Dana Grubb is a lifelong resident of the City of Bethlehem who worked 27 years for the City of Bethlehem in the department of community and economic development, as sealer of weights and measures, housing rehabilitation finance specialist, grants administrator, acting director of community and economic development, and deputy director of community development.

Gadfly: I attended the November 2019 HCC meeting. Neither the owner of the building or restaurant owner attended. It was the contractor who was sent, who knew nothing about anything, other than that the work had started. Nobody representing the City attended either to speak to the City’s error in issuing a building permit. At least two HCC members commented to me prior to the meeting that they were not pleased at all with work advancing prior to HCC review.

Needless to say, members of the HCC were not happy about this at all, given the Certificate of Appropriateness conditions issued for the structure to be built, which included the terrace setback to minimize the impact of the approved 6 story height. In fact one member called for a “stop work” order to be issued by the City immediately, although that was not part of the motion to deny.

In my opinion, the building owner and possibly the restaurant owner had to know about the earlier conditions placed in the COA. The City certainly had to know as well. Oops, is not an acceptable response.

Council’s action made a travesty of the South Bethlehem Conservation District Ordinance, violated said ordinance, and undermined the citizen-filled Historic Conservation Commission, especially given the terrace setback condition of the original COA that had been worked out between the HCC and developer and that had been approved by City Council.

Even worse is the message that was sent, that of if you ignore City ordinances and processes to gain approval for a project, a majority of City Council has your back. That speaks to an aura of corruption at work when it comes to development projects in Bethlehem.

Historic District Ordinances in Bethlehem need to be applied equally to a homeowner, a small business, and a large developer, but they aren’t. If that isn’t corrupt, nothing is!

Dana

306 S. New St: deciding under less than ideal circumstances (3)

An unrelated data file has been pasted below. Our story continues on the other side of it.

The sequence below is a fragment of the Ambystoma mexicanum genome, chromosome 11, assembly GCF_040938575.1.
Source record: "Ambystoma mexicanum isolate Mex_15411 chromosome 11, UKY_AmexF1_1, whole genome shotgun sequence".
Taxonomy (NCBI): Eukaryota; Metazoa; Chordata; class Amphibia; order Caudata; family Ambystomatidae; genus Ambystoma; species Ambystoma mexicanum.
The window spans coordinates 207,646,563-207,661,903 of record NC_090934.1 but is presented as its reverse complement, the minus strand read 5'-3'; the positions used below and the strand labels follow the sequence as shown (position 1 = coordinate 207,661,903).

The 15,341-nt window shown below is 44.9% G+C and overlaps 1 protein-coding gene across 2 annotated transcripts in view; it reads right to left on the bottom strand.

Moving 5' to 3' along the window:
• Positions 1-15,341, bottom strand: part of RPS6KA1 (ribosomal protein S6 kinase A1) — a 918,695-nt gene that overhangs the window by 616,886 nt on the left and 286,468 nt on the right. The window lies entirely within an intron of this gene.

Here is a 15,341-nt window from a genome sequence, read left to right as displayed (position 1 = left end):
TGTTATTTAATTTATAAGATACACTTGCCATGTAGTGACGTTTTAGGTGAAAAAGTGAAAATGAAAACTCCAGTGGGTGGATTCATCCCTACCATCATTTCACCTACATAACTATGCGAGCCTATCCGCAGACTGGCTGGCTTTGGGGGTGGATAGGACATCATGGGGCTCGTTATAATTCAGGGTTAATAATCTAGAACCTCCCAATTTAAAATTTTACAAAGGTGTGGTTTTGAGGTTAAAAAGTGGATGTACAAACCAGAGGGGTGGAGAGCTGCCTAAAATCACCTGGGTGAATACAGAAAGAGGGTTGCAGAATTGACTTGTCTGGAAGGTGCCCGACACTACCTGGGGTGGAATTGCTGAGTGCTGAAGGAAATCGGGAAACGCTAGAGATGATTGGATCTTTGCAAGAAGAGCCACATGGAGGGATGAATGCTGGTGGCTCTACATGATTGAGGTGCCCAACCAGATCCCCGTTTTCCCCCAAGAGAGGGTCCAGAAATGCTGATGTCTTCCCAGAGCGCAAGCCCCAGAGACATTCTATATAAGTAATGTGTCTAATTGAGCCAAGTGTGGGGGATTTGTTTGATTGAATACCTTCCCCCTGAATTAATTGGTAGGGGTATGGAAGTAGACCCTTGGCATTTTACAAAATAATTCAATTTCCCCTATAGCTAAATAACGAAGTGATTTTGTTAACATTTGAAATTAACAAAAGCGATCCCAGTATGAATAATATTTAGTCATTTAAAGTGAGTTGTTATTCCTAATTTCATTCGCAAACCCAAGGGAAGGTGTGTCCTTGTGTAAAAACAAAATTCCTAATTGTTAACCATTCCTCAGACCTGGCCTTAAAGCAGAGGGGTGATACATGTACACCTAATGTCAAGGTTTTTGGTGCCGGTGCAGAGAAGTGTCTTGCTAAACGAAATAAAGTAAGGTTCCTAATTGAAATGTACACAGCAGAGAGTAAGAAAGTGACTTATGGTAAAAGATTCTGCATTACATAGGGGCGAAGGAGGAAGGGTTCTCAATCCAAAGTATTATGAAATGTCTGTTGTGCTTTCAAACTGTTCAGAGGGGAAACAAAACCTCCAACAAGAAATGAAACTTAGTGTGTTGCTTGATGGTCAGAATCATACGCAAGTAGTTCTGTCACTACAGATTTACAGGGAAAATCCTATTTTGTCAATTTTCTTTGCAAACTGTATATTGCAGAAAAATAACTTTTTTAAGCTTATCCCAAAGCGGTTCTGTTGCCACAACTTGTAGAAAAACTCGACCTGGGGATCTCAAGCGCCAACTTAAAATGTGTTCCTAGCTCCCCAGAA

(3rd in a series of posts on 306 S. New St.)

So the process of building 306 S. New in the Southside Historical District, bumpy to begin with, ended in a wreck.

Check out Deja-vu: 306 S. New St. (1) again.

In short, the Historical Conservation Commission approved 306 S. New St with a 12’ terrace on the top floor (6th) to achieve a tapering effect, softening the feeling of height. That message never seemed to get to the tenant of the 6th floor, who designed a restaurant with a portion of the terrace covered, the plans for which were then mistakenly approved by the city. It was not until the work was about ½ done and the planned restaurant opening hovering on the near horizon that the mistake was discovered. The HCC stood by its ruling. And the imbroglio landed in City Council’s lap. What would you do? What should they do? What’s fair in a situation like this?

Let’s look at the timeline:

  • April 2015: newspaper story says the developer submitted plans for a 7-story building. The submission would probably have been to the Historical Conservation Commission (HCC), but no details have been found yet. The developer has said that original plans were for the building to be even taller, with apartments on the top, but they decided that was not a good idea and scaled it back themselves. The HCC was concerned about height in this historical district.
  • Dec. 21, 2015: a 6-story building was approved by the HCC. The HCC chair has said that the owner/developer met at least 4 times with HCC, but meetings do not appear elsewhere on any HCC agenda. I have requested the city to search records. The idea was a design that didn’t make the building look so tall. The architect “came back” with the design to recess the 6th floor to diminish the sense of height of the building. The newspaper report clearly speaks of a “set back” and a “garden” on the 6th floor: “The top floor of the building will have a mostly glass facade and will be set back from the other floors to allow for a rooftop garden. The garden will extend across the roof of a building bridge to the top floor of the new parking deck. The office building will actually connect to the parking deck on four levels. Commission members said the new plan submitted by developer Dennis Benner and his architect, Howard L. Kulp, was a significant improvement over an earlier plan they reviewed. The original plan called for a seven-story structure and included a residential component.” Height was a prominent, well known, well publicized issue. The newspaper cites an activist critic who “acknowledged that the new design was a ‘vast improvement’ over the original. He nonetheless complained that even one story shorter, the building will be ‘inappropriately tall’ for the neighborhood, with twice the number of stories and three times the height of the typical buildings around it.”